Thinking back on it now, Rebecca was my only close, non-gay-male friend who was also single. Though most academics are familiar with the two-body problem, Rebecca and I were both having to deal with the slightly less-discussed single-body problem. Both of us had left serious relationships a few years prior, and were now both building new lives in new cities without the emotional/physical/financial support of a partner. As you can imagine, these conversations ricocheted between the deadly serious and the ludicrous. They were enhanced by the bemused fascination each of us had for the other’s experiences and expectations in the hetero vs. gay worlds of dating and hooking up. The subjects of our oft-hinted podcast could have been:
- the utter pain of moving when there’s only one set of hands to pack and unpack
- the time with the ceiling-fan-over-the-bed induced trip to the ER
- dealing with open relationships and the (maybe married?) men who did or didn’t really have them but hit on you nonetheless
- how thin is the line between flirting and going home with someone (very much NOT the same in our respective communities)
- fish in Tinder profiles vs. western PA Grindr profiles
- the unreasonable attraction (for one of us) vs. unreasonable visceral dislike (for the other) of guys with Aussie accents [apologies to Australian readers! I speak for one of us when I say it was solely the fault of one asshole guy.]
- the (harmless! but also gun-enthusiastic) guy with the AR-15 in the bedroom closet
- assessing the physical danger of visiting a guy’s place when you are a woman vs. a man
- knowing how to do the household repair, but wishing you had someone to offer emotional support for dealing with faulty electrical outlets before you’ve had your morning coffee
- the time you had to explain to a friend that this couple at a bar wasn’t just being friendly, but were actually swingers
- what to do when you think maybe you left The One on the other side of the continent and didn’t realize it until years later
2020 changed the calculus for us single folk. What are the mechanics of a safely-outdoors park date? When is a guy hot enough to risk deadly respiratory infection? How is the euphoria of going back out, post-vaccine, tempered by everyone’s rusty interpersonal skills, not to mention the fact that the pandemic is not over at all, no matter how many of our nightlife spots reopen?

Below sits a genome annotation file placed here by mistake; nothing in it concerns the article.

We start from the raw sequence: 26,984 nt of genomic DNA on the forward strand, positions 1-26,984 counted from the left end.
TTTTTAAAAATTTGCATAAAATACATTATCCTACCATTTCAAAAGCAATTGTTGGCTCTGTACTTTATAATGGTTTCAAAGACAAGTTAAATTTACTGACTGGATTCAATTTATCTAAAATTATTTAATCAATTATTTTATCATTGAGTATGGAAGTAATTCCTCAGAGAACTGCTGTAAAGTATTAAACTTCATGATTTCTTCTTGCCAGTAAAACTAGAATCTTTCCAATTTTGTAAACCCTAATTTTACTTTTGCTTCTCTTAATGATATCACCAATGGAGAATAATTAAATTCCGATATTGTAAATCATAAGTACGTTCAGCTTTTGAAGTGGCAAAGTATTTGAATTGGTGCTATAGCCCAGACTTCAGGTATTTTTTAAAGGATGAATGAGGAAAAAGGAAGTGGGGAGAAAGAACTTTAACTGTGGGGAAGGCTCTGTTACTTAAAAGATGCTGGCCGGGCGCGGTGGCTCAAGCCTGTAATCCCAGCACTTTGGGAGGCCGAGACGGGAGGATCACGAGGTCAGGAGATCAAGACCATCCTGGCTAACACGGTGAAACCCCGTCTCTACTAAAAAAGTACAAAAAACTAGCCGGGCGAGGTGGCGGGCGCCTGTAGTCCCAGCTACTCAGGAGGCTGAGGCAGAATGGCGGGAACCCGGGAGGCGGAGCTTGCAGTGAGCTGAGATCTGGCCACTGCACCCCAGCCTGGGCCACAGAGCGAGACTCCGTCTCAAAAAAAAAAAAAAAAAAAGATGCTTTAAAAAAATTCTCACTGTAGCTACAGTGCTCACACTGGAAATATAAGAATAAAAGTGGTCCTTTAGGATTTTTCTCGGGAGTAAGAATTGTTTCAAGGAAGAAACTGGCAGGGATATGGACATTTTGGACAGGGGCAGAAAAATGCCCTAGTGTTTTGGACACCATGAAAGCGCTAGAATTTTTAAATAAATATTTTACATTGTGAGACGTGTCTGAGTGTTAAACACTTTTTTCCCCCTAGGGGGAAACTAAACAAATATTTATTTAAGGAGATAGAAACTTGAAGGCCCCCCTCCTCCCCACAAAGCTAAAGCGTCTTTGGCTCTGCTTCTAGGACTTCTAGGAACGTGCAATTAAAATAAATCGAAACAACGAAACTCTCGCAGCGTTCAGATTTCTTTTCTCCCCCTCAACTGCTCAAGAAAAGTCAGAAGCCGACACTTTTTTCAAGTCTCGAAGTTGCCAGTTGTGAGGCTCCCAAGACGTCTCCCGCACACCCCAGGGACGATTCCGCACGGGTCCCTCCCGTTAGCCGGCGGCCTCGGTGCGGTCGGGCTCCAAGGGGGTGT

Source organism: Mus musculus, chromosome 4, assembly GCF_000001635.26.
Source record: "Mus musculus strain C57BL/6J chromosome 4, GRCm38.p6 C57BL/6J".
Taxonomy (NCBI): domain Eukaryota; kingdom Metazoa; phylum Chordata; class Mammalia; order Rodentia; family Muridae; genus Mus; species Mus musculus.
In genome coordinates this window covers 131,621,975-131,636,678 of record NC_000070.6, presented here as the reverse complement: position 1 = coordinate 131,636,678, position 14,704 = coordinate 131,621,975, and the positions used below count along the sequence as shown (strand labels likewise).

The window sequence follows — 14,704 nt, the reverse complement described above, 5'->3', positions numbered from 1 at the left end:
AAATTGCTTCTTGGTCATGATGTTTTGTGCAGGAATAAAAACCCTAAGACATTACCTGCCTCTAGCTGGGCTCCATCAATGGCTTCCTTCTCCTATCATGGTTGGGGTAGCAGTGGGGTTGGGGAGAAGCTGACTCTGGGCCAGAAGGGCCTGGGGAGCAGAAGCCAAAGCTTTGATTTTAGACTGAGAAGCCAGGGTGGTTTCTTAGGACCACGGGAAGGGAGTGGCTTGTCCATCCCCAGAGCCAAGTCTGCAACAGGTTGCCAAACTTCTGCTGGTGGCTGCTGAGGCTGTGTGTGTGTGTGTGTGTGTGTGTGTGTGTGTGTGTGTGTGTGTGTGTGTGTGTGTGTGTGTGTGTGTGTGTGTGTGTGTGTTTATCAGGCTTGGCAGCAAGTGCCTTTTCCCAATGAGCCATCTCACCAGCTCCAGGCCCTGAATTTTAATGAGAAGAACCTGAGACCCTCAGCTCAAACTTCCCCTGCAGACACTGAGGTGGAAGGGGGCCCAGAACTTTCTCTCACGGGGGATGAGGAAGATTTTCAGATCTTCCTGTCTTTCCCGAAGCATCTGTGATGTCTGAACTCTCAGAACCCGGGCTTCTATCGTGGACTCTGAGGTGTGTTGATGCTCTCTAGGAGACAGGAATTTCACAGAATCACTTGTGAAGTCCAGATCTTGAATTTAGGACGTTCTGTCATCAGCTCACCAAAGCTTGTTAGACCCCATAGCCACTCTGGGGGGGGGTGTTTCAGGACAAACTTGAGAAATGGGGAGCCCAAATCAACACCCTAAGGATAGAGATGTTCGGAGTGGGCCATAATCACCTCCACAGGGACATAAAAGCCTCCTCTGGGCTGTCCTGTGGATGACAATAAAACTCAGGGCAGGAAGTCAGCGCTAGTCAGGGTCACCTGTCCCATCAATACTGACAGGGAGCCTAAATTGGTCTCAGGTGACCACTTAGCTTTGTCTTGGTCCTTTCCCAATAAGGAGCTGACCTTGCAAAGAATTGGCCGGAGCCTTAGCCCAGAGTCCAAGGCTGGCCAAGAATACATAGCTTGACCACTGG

For Rebecca, this was obviously compounded by far tougher questions: at just what point do you bring up the whole cancer thing with a new guy? What happens to your self-image, much less sex, after the radical bodily changes of chemotherapy and mastectomy? Does it make less sense, or, alternatively, even more sense, to try to move fast on a good relationship when the entire concept of “long term” is painfully uncertain? As Rebecca wrote, “a year in quarantine is a terrible prospect for us all, but a year is longer in my foreshortened life than it is in most of yours.”
There were, and are, no satisfying answers to the questions Rebecca and I returned to time and again in our talks. Joy, despair, and melancholy have been my companions when I think back over our late-night chats. For all the gifts of her openness and vulnerability, both of us were inclined to a sometimes-toxic over-analysis - a point we often had to remind each other of. It’s too simple to say that Rebecca’s memory will make me commit to living in the moment more, to banish “I wish we had” from my vocabulary. Such things are slogans. She struggled as much as anyone with pursuing those ideals in the face of a pitiless clinical reality.
And yet, I know I am a better human for having experienced the friendship I did with Rebecca. As we (as a society) fumble through the messy end of this pandemic, and pay ever closer attention to our existential climate crisis, Rebecca’s and my perennial subjects of what makes a worthwhile relationship stick in my mind. In our limited time, there is perhaps no more essential duty than to exert the constant effort needed to be open to each other, to the possibility of joy, hurt, and everything in between.